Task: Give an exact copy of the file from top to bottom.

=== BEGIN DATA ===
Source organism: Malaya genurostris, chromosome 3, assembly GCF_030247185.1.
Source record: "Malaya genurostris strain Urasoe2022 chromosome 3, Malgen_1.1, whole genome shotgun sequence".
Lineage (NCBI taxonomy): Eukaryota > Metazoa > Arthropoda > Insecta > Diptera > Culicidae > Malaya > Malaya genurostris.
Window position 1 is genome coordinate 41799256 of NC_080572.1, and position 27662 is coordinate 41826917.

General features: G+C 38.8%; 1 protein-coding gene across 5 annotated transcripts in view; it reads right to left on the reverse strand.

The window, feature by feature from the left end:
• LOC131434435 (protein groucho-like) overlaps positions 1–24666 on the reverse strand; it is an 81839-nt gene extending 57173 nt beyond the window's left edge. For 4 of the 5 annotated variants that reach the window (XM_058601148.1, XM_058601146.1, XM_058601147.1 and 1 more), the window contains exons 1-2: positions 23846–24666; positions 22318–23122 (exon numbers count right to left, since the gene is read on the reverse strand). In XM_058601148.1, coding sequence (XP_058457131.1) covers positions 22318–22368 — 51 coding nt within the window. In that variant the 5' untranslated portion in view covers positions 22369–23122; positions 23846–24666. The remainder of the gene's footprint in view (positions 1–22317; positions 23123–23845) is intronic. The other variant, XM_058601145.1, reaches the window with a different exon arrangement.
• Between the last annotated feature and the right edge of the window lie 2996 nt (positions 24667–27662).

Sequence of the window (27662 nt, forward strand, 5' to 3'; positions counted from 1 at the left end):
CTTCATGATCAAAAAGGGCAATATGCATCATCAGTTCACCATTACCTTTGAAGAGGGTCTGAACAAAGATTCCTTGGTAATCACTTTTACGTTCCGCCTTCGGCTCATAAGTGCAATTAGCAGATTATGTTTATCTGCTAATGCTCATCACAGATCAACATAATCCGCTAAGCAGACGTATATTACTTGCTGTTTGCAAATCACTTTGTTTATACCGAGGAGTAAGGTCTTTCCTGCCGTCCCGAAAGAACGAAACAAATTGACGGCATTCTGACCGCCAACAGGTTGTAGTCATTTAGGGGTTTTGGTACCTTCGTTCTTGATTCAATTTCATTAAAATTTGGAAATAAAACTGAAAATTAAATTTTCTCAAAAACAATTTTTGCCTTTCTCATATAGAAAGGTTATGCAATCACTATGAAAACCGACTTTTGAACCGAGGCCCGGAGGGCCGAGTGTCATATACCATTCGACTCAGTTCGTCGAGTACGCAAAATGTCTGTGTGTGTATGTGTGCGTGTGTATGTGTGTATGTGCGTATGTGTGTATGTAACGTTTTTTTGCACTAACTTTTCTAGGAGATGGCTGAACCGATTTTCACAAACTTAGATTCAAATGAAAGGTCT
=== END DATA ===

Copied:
Source organism: Malaya genurostris, chromosome 3, assembly GCF_030247185.1.
Source record: "Malaya genurostris strain Urasoe2022 chromosome 3, Malgen_1.1, whole genome shotgun sequence".
Lineage (NCBI taxonomy): Eukaryota > Metazoa > Arthropoda > Insecta > Diptera > Culicidae > Malaya > Malaya genurostris.
Window position 1 is genome coordinate 41799256 of NC_080572.1, and position 27662 is coordinate 41826917.

General features: G+C 38.8%; 1 protein-coding gene across 5 annotated transcripts in view; it reads right to left on the reverse strand.

The window, feature by feature from the left end:
• LOC131434435 (protein groucho-like) overlaps positions 1–24666 on the reverse strand; it is an 81839-nt gene extending 57173 nt beyond the window's left edge. For 4 of the 5 annotated variants that reach the window (XM_058601148.1, XM_058601146.1, XM_058601147.1 and 1 more), the window contains exons 1-2: positions 23846–24666; positions 22318–23122 (exon numbers count right to left, since the gene is read on the reverse strand). In XM_058601148.1, coding sequence (XP_058457131.1) covers positions 22318–22368 — 51 coding nt within the window. In that variant the 5' untranslated portion in view covers positions 22369–23122; positions 23846–24666. The remainder of the gene's footprint in view (positions 1–22317; positions 23123–23845) is intronic. The other variant, XM_058601145.1, reaches the window with a different exon arrangement.
• Between the last annotated feature and the right edge of the window lie 2996 nt (positions 24667–27662).

Sequence of the window (27662 nt, forward strand, 5' to 3'; positions counted from 1 at the left end):
CTTCATGATCAAAAAGGGCAATATGCATCATCAGTTCACCATTACCTTTGAAGAGGGTCTGAACAAAGATTCCTTGGTAATCACTTTTACGTTCCGCCTTCGGCTCATAAGTGCAATTAGCAGATTATGTTTATCTGCTAATGCTCATCACAGATCAACATAATCCGCTAAGCAGACGTATATTACTTGCTGTTTGCAAATCACTTTGTTTATACCGAGGAGTAAGGTCTTTCCTGCCGTCCCGAAAGAACGAAACAAATTGACGGCATTCTGACCGCCAACAGGTTGTAGTCATTTAGGGGTTTTGGTACCTTCGTTCTTGATTCAATTTCATTAAAATTTGGAAATAAAACTGAAAATTAAATTTTCTCAAAAACAATTTTTGCCTTTCTCATATAGAAAGGTTATGCAATCACTATGAAAACCGACTTTTGAACCGAGGCCCGGAGGGCCGAGTGTCATATACCATTCGACTCAGTTCGTCGAGTACGCAAAATGTCTGTGTGTGTATGTGTGCGTGTGTATGTGTGTATGTGCGTATGTGTGTATGTAACGTTTTTTTGCACTAACTTTTCTAGGAGATGGCTGAACCGATTTTCACAAACTTAGATTCAAATGAAAGGTCT